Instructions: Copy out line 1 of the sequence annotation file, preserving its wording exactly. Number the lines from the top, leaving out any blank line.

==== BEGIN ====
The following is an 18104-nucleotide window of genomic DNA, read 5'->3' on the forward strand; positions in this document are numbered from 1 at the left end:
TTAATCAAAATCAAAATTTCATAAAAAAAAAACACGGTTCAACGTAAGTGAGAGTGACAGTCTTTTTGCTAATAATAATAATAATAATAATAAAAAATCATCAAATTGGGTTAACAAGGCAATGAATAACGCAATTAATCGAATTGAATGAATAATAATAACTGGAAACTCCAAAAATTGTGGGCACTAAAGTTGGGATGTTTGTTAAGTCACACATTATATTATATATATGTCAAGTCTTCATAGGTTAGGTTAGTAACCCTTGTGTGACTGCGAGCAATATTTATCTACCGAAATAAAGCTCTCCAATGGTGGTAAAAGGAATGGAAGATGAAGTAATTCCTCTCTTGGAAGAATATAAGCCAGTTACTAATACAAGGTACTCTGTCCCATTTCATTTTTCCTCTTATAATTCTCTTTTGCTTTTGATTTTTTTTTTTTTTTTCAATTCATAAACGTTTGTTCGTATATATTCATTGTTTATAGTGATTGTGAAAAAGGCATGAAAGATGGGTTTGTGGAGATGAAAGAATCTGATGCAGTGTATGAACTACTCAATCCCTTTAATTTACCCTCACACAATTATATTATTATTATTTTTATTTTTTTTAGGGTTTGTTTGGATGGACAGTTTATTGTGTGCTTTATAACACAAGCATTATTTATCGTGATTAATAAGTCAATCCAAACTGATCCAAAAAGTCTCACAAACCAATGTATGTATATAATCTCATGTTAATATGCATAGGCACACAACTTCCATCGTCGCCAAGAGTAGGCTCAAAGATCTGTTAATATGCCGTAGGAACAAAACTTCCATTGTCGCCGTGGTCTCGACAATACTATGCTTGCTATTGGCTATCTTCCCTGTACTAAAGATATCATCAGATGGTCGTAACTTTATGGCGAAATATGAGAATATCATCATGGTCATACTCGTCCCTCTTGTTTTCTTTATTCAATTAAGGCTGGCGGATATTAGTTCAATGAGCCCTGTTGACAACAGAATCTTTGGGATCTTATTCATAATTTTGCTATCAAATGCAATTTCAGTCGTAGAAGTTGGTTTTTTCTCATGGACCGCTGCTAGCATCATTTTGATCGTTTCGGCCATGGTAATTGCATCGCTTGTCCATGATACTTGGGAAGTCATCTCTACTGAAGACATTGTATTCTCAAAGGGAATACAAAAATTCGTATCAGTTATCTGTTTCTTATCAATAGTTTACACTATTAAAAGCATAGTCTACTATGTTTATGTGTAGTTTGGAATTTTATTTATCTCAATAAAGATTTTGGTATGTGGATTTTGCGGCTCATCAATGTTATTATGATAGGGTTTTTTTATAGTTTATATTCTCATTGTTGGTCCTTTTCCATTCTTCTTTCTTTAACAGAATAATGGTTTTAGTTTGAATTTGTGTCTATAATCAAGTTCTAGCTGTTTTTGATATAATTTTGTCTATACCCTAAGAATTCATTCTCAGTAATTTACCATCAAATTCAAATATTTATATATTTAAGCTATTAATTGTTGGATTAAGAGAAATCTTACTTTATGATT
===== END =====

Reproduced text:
The following is an 18104-nucleotide window of genomic DNA, read 5'->3' on the forward strand; positions in this document are numbered from 1 at the left end: